Looking back at my 26-year Army career, I have many things to be proud of, and only one regret. Before getting accepted to Army Warrant Officer Candidate School (WOCS) and then U.S. Army Flight School as a newly minted Warrant Officer One (W1), I was an Army Crew-chief/technician. I first worked on Cobras, and then moved on to Black Hawks and Little Birds (MD500). This leads me to my regret: before getting accepted to WOC School I was working on my FAA Airframe & Powerplant (A&P) Certificate, but once I was selected, in my short sightedness, I didn’t finish my A&P because I was going to be a pilot and didn’t need my A&P.
Many companies would be very interested in a pilot that is also an A&P. If an issue is encountered away from base, you don’t have to pull an A&P off another job and fly them in, one is already on the scene. There is currently a large shortage of A&Ps in the helicopter industry and this number will only continue to increase. As a crew-chief you are doing yourself and your family a disservice if you leave the military without it.
Basically there are three options to getting your A&P:
You can go to an aviation school or to a university that has an aviation school and get your 2-year associates degree while getting your A&P using your GI Bill. There are many universities now that have aviation programs, Embry-Riddle, University of North Dakota, and Southern Utah University to name a few. Coupled with the new benefits the GI Bill affords, mainly getting your schooling and books paid for, and getting paid while going to school, it’s not a bad way to go.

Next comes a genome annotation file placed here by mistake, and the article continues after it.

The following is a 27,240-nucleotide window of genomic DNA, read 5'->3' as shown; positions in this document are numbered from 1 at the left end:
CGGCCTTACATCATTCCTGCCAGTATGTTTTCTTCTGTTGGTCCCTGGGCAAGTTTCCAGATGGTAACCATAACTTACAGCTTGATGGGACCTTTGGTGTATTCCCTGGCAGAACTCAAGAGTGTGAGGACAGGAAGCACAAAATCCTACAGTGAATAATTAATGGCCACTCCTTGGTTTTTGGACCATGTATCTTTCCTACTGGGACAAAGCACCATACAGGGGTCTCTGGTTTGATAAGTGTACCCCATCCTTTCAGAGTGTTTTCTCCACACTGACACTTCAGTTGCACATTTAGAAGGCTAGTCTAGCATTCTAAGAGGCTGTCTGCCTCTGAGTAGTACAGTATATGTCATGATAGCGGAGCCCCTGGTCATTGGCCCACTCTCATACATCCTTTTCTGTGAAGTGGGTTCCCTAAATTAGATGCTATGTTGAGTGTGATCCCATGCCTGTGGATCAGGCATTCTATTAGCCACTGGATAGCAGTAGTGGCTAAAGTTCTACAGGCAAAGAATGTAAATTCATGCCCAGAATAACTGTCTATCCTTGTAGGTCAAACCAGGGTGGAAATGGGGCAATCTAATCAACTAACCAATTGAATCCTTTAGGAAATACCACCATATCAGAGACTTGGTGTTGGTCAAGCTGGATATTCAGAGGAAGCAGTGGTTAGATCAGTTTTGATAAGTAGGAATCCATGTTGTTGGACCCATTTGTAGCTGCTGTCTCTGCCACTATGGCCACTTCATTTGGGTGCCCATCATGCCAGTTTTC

The Joint Services Aviation Maintenance Technician Certification Council (JSAMTCC) is established by the Community College of the Air Force to serve as a liaison and an advisory board to the aviation maintenance divisions of the U.S. military and the FAA. The JSAMTCC recommends qualified and eligible personnel of the U.S. Armed Forces to the FAA for the FAA Mechanic Certificate with Airframe & Power Plant (A&P) ratings.
An applicant holding the JSAMTCC “Certificate of Eligibility” (Form CG-G-EAE-4) is authorized to take the Knowledge and Oral/Practical test without an endorsement in “Block V of the 8610-2”. Furthermore, the applicant can use the GI Bill to pay for their exam.
The best part of this option is as an aviation MOS holder you are eligible for the program, all you have to do is document the hours you work and document all the training you receive. For more information of this program please contact Mr. Kevin Gasway at firstname.lastname@example.org or (757) 878-5422. Tell him I sent you.
The final option is to go to an A&P prep course. These courses are between two and three weeks long and cost generally between $900 and $3,000, but some may be paid for with the GI Bill as well. Just like Option 2, you will need to have an aviation MOS as well as documentation of your hours worked and training received. Contact your local A&P School for details on their requirements.
To some, these options may seem like a lot of work and a huge investment. Look at it this way: it’s a huge investment in your future. Leaving this civilian certification behind will limit your future salary as well as possibilities for advancement. Now if you are reading this and you are a military pilot or in a military aviation leadership position, please encourage your technicians to take advantage of these programs. It will make them a better technician while they are in the service, and it will also set them up for a successful career beyond their service.